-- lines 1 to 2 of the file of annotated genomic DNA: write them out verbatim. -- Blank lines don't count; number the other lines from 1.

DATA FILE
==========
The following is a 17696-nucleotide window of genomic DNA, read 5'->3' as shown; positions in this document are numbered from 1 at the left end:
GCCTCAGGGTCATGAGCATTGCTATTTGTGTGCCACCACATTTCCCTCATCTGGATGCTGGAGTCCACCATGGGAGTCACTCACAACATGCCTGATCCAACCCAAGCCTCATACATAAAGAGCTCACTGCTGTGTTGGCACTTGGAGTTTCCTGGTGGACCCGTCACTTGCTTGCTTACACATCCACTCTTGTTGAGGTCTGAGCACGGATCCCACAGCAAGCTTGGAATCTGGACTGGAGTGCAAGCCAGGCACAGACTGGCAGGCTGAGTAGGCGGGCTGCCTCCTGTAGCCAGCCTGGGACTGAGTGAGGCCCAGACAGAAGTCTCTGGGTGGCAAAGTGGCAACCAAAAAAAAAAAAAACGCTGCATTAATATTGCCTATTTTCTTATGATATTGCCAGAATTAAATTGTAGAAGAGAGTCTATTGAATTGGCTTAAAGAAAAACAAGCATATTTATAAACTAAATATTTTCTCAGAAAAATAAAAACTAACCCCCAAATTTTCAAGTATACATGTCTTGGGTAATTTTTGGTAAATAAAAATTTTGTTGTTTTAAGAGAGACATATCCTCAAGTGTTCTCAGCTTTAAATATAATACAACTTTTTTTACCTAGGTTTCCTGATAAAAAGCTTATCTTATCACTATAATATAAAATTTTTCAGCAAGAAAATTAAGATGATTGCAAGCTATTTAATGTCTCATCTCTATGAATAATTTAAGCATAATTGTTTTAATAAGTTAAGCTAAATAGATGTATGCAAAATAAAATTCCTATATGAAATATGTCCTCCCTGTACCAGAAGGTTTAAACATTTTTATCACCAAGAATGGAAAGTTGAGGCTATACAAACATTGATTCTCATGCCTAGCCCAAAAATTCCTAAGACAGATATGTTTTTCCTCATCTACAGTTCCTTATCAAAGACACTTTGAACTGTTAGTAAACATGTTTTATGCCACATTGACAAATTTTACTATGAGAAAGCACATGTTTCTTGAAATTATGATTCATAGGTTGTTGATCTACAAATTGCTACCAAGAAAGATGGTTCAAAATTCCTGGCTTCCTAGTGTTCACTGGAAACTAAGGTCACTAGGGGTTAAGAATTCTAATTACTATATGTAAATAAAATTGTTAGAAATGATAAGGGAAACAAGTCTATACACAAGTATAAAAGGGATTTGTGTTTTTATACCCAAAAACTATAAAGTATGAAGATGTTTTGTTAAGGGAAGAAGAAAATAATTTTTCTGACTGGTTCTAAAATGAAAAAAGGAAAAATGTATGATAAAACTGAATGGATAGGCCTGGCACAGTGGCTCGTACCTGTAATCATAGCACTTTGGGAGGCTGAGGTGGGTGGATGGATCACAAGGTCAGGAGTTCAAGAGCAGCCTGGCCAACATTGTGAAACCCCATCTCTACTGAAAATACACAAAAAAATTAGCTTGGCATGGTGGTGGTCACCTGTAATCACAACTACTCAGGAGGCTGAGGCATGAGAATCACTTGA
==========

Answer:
The following is a 17696-nucleotide window of genomic DNA, read 5'->3' as shown; positions in this document are numbered from 1 at the left end:
GCCTCAGGGTCATGAGCATTGCTATTTGTGTGCCACCACATTTCCCTCATCTGGATGCTGGAGTCCACCATGGGAGTCACTCACAACATGCCTGATCCAACCCAAGCCTCATACATAAAGAGCTCACTGCTGTGTTGGCACTTGGAGTTTCCTGGTGGACCCGTCACTTGCTTGCTTACACATCCACTCTTGTTGAGGTCTGAGCACGGATCCCACAGCAAGCTTGGAATCTGGACTGGAGTGCAAGCCAGGCACAGACTGGCAGGCTGAGTAGGCGGGCTGCCTCCTGTAGCCAGCCTGGGACTGAGTGAGGCCCAGACAGAAGTCTCTGGGTGGCAAAGTGGCAACCAAAAAAAAAAAAAACGCTGCATTAATATTGCCTATTTTCTTATGATATTGCCAGAATTAAATTGTAGAAGAGAGTCTATTGAATTGGCTTAAAGAAAAACAAGCATATTTATAAACTAAATATTTTCTCAGAAAAATAAAAACTAACCCCCAAATTTTCAAGTATACATGTCTTGGGTAATTTTTGGTAAATAAAAATTTTGTTGTTTTAAGAGAGACATATCCTCAAGTGTTCTCAGCTTTAAATATAATACAACTTTTTTTACCTAGGTTTCCTGATAAAAAGCTTATCTTATCACTATAATATAAAATTTTTCAGCAAGAAAATTAAGATGATTGCAAGCTATTTAATGTCTCATCTCTATGAATAATTTAAGCATAATTGTTTTAATAAGTTAAGCTAAATAGATGTATGCAAAATAAAATTCCTATATGAAATATGTCCTCCCTGTACCAGAAGGTTTAAACATTTTTATCACCAAGAATGGAAAGTTGAGGCTATACAAACATTGATTCTCATGCCTAGCCCAAAAATTCCTAAGACAGATATGTTTTTCCTCATCTACAGTTCCTTATCAAAGACACTTTGAACTGTTAGTAAACATGTTTTATGCCACATTGACAAATTTTACTATGAGAAAGCACATGTTTCTTGAAATTATGATTCATAGGTTGTTGATCTACAAATTGCTACCAAGAAAGATGGTTCAAAATTCCTGGCTTCCTAGTGTTCACTGGAAACTAAGGTCACTAGGGGTTAAGAATTCTAATTACTATATGTAAATAAAATTGTTAGAAATGATAAGGGAAACAAGTCTATACACAAGTATAAAAGGGATTTGTGTTTTTATACCCAAAAACTATAAAGTATGAAGATGTTTTGTTAAGGGAAGAAGAAAATAATTTTTCTGACTGGTTCTAAAATGAAAAAAGGAAAAATGTATGATAAAACTGAATGGATAGGCCTGGCACAGTGGCTCGTACCTGTAATCATAGCACTTTGGGAGGCTGAGGTGGGTGGATGGATCACAAGGTCAGGAGTTCAAGAGCAGCCTGGCCAACATTGTGAAACCCCATCTCTACTGAAAATACACAAAAAAATTAGCTTGGCATGGTGGTGGTCACCTGTAATCACAACTACTCAGGAGGCTGAGGCATGAGAATCACTTGA